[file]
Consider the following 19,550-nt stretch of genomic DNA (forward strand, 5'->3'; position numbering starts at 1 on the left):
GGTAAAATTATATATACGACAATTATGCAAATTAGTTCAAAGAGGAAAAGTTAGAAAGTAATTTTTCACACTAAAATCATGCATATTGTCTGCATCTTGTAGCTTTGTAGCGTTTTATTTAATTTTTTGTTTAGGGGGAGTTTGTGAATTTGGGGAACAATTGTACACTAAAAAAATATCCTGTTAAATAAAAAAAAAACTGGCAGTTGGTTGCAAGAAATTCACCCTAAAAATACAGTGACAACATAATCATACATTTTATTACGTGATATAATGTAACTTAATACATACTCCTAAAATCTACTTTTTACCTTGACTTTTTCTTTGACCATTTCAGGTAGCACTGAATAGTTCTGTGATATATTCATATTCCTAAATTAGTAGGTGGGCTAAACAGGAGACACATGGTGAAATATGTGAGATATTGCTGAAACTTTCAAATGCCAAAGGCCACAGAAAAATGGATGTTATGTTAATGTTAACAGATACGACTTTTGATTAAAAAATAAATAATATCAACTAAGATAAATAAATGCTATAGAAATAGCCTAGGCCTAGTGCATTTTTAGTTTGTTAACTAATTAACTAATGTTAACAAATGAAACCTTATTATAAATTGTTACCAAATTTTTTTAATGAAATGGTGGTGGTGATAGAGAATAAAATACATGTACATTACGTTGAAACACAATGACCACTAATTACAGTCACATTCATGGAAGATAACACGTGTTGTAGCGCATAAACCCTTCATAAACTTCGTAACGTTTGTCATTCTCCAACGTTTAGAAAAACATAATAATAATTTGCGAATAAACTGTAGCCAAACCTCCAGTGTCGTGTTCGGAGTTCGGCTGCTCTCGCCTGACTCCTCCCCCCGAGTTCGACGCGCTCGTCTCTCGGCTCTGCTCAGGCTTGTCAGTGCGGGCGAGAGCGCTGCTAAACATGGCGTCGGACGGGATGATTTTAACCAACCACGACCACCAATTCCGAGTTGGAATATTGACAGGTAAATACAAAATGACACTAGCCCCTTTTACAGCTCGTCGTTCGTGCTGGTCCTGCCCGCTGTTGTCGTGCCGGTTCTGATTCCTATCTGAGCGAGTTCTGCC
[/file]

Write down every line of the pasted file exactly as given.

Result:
Consider the following 19,550-nt stretch of genomic DNA (forward strand, 5'->3'; position numbering starts at 1 on the left):
GGTAAAATTATATATACGACAATTATGCAAATTAGTTCAAAGAGGAAAAGTTAGAAAGTAATTTTTCACACTAAAATCATGCATATTGTCTGCATCTTGTAGCTTTGTAGCGTTTTATTTAATTTTTTGTTTAGGGGGAGTTTGTGAATTTGGGGAACAATTGTACACTAAAAAAATATCCTGTTAAATAAAAAAAAAACTGGCAGTTGGTTGCAAGAAATTCACCCTAAAAATACAGTGACAACATAATCATACATTTTATTACGTGATATAATGTAACTTAATACATACTCCTAAAATCTACTTTTTACCTTGACTTTTTCTTTGACCATTTCAGGTAGCACTGAATAGTTCTGTGATATATTCATATTCCTAAATTAGTAGGTGGGCTAAACAGGAGACACATGGTGAAATATGTGAGATATTGCTGAAACTTTCAAATGCCAAAGGCCACAGAAAAATGGATGTTATGTTAATGTTAACAGATACGACTTTTGATTAAAAAATAAATAATATCAACTAAGATAAATAAATGCTATAGAAATAGCCTAGGCCTAGTGCATTTTTAGTTTGTTAACTAATTAACTAATGTTAACAAATGAAACCTTATTATAAATTGTTACCAAATTTTTTTAATGAAATGGTGGTGGTGATAGAGAATAAAATACATGTACATTACGTTGAAACACAATGACCACTAATTACAGTCACATTCATGGAAGATAACACGTGTTGTAGCGCATAAACCCTTCATAAACTTCGTAACGTTTGTCATTCTCCAACGTTTAGAAAAACATAATAATAATTTGCGAATAAACTGTAGCCAAACCTCCAGTGTCGTGTTCGGAGTTCGGCTGCTCTCGCCTGACTCCTCCCCCCGAGTTCGACGCGCTCGTCTCTCGGCTCTGCTCAGGCTTGTCAGTGCGGGCGAGAGCGCTGCTAAACATGGCGTCGGACGGGATGATTTTAACCAACCACGACCACCAATTCCGAGTTGGAATATTGACAGGTAAATACAAAATGACACTAGCCCCTTTTACAGCTCGTCGTTCGTGCTGGTCCTGCCCGCTGTTGTCGTGCCGGTTCTGATTCCTATCTGAGCGAGTTCTGCC